The clash between Paul and his fellow senators over his questions to Levine eclipsed the candidacy of Murthy, who served as surgeon general during the Obama administration and is bidding for a second stint. Murthy, who narrowly won confirmation in 2014 after a 13-month battle, is expected to need the support of all 50 Senate Democrats to win the job again, although Sam Runyon, spokeswoman for Sen. Joe Manchin III (D-W.Va.), last week said the senator was undecided on Murthy. Manchin voted against Murthy in 2014.
Republicans have been critical of Murthy’s long-held stance that gun violence is a public health problem — an issue that Sen. Mike Braun (R-Ind.) probed again at Thursday’s hearing — and his role as a close Biden adviser.
“I worry about your ability to separate political influence from your ability to communicate health-care decisions,” said Sen. Richard Burr (R-N.C.), the committee’s top Republican, faulting Murthy for speaking at the Democratic National Convention and coordinating with Biden’s messages on vaccines.
“The surgeon general has to be trusted for the facts,” Burr said.
Republicans did not address Murthy’s work as a highly paid coronavirus consultant for the cruise line industry, Airbnb and other companies last year, which began while he was also advising Biden — at the time, the presumptive Democratic nominee — in daily calls on coronavirus strategy. The Washington Post reported last week that Murthy was paid more than $2 million to offer expert advice on the pandemic.
Good-government watchdogs have raised questions about Murthy’s potential conflicts of interest, a concern echoed by some members of the medical community.
“Taking hundreds of thousands of dollars from these companies on the eve of shaping federal policy around these issues is absolutely unacceptable in my mind,” Vinay Prasad, a physician who has studied conflicts of interest and has written critically about Murthy’s candidacy, told The Post. Prasad said he was disappointed that Democrats repeatedly criticized Trump’s health nominees, who were scrutinized for their corporate ties, but did not raise the issue at Murthy’s confirmation hearing.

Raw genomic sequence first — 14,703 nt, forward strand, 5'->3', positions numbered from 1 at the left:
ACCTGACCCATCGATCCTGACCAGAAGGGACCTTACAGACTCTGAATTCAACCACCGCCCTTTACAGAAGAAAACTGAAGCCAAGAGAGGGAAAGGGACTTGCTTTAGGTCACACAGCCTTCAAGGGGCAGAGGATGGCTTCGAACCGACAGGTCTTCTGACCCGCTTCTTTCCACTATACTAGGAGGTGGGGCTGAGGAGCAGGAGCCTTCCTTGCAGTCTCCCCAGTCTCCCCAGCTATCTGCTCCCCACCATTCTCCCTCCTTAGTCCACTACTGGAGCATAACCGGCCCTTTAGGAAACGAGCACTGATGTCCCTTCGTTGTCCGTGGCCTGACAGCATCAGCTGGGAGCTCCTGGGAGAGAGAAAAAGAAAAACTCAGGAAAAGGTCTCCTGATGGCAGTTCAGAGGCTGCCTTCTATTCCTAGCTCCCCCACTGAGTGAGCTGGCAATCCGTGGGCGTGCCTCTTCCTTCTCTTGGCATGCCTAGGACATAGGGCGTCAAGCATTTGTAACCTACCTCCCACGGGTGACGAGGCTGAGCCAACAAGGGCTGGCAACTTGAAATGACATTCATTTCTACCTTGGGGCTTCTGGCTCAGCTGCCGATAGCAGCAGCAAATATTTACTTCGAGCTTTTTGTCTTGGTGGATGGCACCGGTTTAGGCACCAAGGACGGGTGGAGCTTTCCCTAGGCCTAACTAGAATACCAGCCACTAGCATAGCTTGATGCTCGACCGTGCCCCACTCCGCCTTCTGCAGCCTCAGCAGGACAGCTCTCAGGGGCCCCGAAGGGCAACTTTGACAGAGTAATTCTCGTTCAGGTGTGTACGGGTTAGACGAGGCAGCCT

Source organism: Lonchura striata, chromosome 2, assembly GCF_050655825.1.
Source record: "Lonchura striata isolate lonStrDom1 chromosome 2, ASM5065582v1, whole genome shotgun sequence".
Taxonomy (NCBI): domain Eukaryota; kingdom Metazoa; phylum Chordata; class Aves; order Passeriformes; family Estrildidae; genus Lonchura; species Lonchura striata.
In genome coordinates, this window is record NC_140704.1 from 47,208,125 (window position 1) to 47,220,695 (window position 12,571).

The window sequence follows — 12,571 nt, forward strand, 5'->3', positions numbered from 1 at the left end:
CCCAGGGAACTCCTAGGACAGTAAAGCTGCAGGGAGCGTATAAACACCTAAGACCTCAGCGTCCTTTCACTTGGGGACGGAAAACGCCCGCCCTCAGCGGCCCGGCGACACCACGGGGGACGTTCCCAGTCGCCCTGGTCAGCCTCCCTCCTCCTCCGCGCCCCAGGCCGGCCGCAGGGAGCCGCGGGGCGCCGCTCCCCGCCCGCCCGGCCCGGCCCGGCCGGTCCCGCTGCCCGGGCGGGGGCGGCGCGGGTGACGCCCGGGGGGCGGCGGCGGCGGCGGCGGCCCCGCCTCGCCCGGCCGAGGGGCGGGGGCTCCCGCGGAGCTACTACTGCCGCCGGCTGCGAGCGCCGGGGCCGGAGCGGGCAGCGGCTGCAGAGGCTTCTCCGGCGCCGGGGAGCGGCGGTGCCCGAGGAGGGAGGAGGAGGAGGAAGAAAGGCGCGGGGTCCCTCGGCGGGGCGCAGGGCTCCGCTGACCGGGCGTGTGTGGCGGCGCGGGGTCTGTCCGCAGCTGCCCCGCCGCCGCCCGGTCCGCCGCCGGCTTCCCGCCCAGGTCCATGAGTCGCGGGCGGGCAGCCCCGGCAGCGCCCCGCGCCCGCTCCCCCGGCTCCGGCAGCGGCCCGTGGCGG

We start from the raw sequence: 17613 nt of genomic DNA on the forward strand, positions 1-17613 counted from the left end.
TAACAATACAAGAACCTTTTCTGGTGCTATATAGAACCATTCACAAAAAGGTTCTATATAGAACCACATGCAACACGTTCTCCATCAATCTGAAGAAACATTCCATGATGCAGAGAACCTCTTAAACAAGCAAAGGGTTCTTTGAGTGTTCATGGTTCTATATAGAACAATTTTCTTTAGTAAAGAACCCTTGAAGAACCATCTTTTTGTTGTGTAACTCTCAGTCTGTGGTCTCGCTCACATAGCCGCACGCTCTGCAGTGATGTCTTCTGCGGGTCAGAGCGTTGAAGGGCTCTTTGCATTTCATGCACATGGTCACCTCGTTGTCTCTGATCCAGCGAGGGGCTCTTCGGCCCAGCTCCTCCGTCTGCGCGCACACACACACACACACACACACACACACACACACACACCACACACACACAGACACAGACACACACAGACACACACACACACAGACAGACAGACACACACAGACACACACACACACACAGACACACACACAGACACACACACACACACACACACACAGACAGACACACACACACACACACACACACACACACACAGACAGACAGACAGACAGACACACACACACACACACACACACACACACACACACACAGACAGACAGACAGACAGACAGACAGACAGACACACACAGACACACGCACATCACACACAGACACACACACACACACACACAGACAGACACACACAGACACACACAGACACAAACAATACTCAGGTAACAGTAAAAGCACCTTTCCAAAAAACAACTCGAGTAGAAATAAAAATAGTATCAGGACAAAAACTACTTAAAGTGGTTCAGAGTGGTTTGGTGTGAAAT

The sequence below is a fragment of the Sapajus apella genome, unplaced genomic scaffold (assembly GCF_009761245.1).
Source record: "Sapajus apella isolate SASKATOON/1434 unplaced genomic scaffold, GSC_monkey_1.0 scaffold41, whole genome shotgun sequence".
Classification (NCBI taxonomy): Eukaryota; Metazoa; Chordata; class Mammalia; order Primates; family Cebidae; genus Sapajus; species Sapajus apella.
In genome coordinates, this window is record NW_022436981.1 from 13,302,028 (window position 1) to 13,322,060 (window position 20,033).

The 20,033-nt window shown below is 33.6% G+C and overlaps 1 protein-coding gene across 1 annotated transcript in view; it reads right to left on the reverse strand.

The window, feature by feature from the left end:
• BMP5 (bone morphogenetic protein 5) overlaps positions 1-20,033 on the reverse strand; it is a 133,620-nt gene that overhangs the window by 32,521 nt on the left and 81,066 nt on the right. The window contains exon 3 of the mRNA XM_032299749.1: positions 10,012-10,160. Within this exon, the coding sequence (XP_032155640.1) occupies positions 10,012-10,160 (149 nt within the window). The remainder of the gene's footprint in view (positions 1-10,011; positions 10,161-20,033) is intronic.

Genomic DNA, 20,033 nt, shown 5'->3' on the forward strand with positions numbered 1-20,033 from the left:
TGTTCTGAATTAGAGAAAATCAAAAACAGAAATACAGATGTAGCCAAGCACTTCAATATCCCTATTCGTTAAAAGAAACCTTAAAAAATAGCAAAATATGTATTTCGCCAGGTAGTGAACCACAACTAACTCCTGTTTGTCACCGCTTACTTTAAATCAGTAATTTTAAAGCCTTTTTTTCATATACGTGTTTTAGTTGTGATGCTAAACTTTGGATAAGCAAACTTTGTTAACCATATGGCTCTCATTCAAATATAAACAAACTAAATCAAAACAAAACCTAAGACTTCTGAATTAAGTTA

Murthy has pledged to recuse himself from issues related to his former clients, and his supporters have rallied to his defense.
“There are people who would sell their integrity for $,” tweeted Sachin H. Jain, CEO of the SCAN Group and a former HHS official. “I know personally Surgeon General nominee @vivek_murthy isn’t one of them.”
In the hearing, Republicans quizzed both Biden nominees on their coronavirus strategies, criticizing Levine for poor outcomes at Pennsylvania nursing homes during the pandemic.
“The tragic high mortality rate in your state’s nursing homes shows more was needed but wasn’t provided,” Burr told Levine.
Democrats called for swift confirmation of both nominees, citing the mounting toll from the coronavirus.
“I hope we can come together to confirm them in quick bipartisan fashion, and work with them the way families across the country so desperately need us to,” Murray said.